### Table 2: Characteristic expressions for all possible types of color comparisons involv- ing vertices of weight at most 3 in the four-color plurality problem. The four colors are called cyan (C), magenta (M), yellow (Y), and black (K).

2006

"... In PAGE 16: ... We begin with a case by case examination of the characteristic expressions for color comparisons involving vertices with weights at most 3. These expressions are given in Table2 . Then, by counting the number of vertices of weights 0, 1, and 2 we obtain W0 = n 7 4N00 N01 N02 N03 W1 = 3 2N00 + 1 4N01 + 3 4N02 + 3 4N03 5 3N11 4 3N110 N12 1 2N120 N13 W2 = 1 2N01 1 4N02 + 4 3N11 + 10 9 N110 + 1 3N12 + 2 3N13 3 2N22 N220 N23: Using Theorem 1, W0, W1 and W2 are all O(pn).... ..."

### Table 3. Four-coloring the United States. In all trials, the maximum number of generations = 15.

2001

"... In PAGE 13: ...8, which implies that on average 116 partitions were encountered before chanc- ing upon a correct one. Table3 summarizes these results, and also the results when we reduced population size to a mere 10. Then a correct coloring was discovered on 25 of the 30 trials.... In PAGE 13: ... On 30 trials, each having an initial population of 1000 random permuta- tions, they report a correct coloring appearing already in the initial population! The greedy decoding of Jones and Beltramo has a similarity to our heuristic detailed above for distrib- uting no-show elements in the map coloring arena. Their result of finding a correct color- ing within 1000 individuals is not inconsistent with our results in Table3 , where for population size set at 20, we consistently find a correct coloring after encountering an average of 116 individuals. Table 3.... ..."

Cited by 4

### Table 4. Four-coloring the US with equi-sized color sets. In all trials, the maximum number of generations = 50.

2001

"... In PAGE 16: ... Figure 6 shows such a coloring. Also, Table4 summarizes the results just reported. That table also shows that decreasing the population size did not have disastrous Table 4.... ..."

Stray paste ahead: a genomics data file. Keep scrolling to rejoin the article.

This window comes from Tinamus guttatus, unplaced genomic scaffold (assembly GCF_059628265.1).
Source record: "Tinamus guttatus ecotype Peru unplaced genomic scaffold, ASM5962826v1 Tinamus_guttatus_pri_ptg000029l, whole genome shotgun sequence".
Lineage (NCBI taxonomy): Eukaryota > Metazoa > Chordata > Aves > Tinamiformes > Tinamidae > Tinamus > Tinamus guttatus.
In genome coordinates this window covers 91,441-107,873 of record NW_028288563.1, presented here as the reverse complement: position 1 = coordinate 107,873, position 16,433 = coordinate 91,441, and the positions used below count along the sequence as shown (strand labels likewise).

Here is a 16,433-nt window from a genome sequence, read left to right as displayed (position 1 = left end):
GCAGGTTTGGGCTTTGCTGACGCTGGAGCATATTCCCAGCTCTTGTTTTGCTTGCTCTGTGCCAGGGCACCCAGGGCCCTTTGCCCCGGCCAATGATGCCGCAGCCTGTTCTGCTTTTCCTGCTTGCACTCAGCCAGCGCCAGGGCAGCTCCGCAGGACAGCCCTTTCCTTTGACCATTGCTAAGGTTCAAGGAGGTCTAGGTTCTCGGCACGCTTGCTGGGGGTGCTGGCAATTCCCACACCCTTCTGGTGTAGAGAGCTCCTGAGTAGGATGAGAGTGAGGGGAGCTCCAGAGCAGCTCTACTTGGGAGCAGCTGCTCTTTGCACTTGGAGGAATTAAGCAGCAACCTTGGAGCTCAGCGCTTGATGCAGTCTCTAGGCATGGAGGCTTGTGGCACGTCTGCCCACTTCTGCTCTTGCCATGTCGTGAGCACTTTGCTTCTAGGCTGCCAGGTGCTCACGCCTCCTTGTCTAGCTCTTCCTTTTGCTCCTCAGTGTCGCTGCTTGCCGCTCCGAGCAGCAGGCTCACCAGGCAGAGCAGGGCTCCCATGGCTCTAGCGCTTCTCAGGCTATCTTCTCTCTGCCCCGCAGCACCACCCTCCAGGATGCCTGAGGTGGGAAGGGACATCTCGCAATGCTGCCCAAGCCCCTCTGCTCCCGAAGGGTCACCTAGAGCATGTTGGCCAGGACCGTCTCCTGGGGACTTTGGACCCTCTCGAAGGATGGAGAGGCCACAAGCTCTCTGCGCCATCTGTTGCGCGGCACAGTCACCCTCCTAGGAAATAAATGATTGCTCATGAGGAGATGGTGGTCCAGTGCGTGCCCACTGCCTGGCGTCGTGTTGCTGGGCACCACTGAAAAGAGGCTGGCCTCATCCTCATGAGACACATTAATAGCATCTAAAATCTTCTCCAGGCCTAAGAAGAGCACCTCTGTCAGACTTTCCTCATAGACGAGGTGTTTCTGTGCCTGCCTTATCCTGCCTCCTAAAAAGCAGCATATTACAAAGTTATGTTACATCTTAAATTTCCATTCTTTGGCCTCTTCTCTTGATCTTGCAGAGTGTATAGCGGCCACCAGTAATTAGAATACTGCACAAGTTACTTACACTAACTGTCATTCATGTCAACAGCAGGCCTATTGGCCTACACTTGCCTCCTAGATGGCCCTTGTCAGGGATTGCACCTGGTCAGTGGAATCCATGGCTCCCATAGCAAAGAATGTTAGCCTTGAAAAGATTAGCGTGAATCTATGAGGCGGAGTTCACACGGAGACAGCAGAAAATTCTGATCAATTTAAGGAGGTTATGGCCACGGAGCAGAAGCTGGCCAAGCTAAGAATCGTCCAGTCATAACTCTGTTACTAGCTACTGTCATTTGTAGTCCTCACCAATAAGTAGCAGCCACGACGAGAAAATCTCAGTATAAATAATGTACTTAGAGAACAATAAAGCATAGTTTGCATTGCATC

Cited by 4

### Table IV . Spectral reconstruction of the targets with 55 patches using a Epson Photo Stylus 1200 printer with four colors (CMYK). The spectral reflectance of the patches were estimated using six channels of IBM PRO/3000 digital camera signals (obtained combined the trichromatic signal without filtering and with light-blue Kodak Wratten absorption filter). Six eigenvectors from the target were used in the spectral estimation. It corresponds to the diagram of Figure 8. Results

### Table 2 Relative error (Delta E CMC)over time for four colors.

### TABLE 5.5 Computational convergence factors, e, of one 3-D V(1,0)-cycle with (x,y)-plane zebra Gauss-Seidel (ZGS), and (x,y)-plane four-color Gauss-Seidel (4cGS).

Cited by 6

### Table 2 Basis for proof of Theorem 1.

in Logical

"... In PAGE 7: ... PH20850. Proof The proof of the theorem relies on the following reversible equivalent, inverse of every atomic statement, and constructor of pGCL; they are listed in Table2 , where v:D for some data type D, b:H11922 (H11922 :H11005 {F, T}) is a Boolean variable, and c is a predicate. The variable declaration var is not included because it does not contain any code.... ..."

### Table 1: Proof of Theorem 3.8.

1997

"... In PAGE 41: ... We make each group into a lemma, and we have to prove the lemmas in a certain order. Table1 describes the organization... ..."

Cited by 3

### Table 1: Proof of Theorem 3.8.

1997

"... In PAGE 25: ... We make each group into a lemma, and we have to prove the lemmas in a certain order. Table1 describes the organization... ..."

Cited by 1

### Table 1: Proof of Theorem 3.1.

"... In PAGE 4: ...onvergence #28Lemma 3.1#29. The middle steps of the proof use properties of the type of clustering computed. The sequence of steps is shown in Table1 . The rows of the table correspond to the sample and true cost and the columns correspond to the di#0Berent clusterings.... In PAGE 4: ... We apply uniform convergence #28Lemma 3.1#29 to the two clusterings ^ d s and d X to obtain that the values #281#29 and #282#29 as well as the values #285#29 and #286#29 in Table1 are close. Observe that the sample cost of ^ d S is within a factor of #0B of d s since we ran an #0B-approximation algorithm on the sample S, hence the inequalitybetween #282#29 and #283#29 in Table 1.... ..."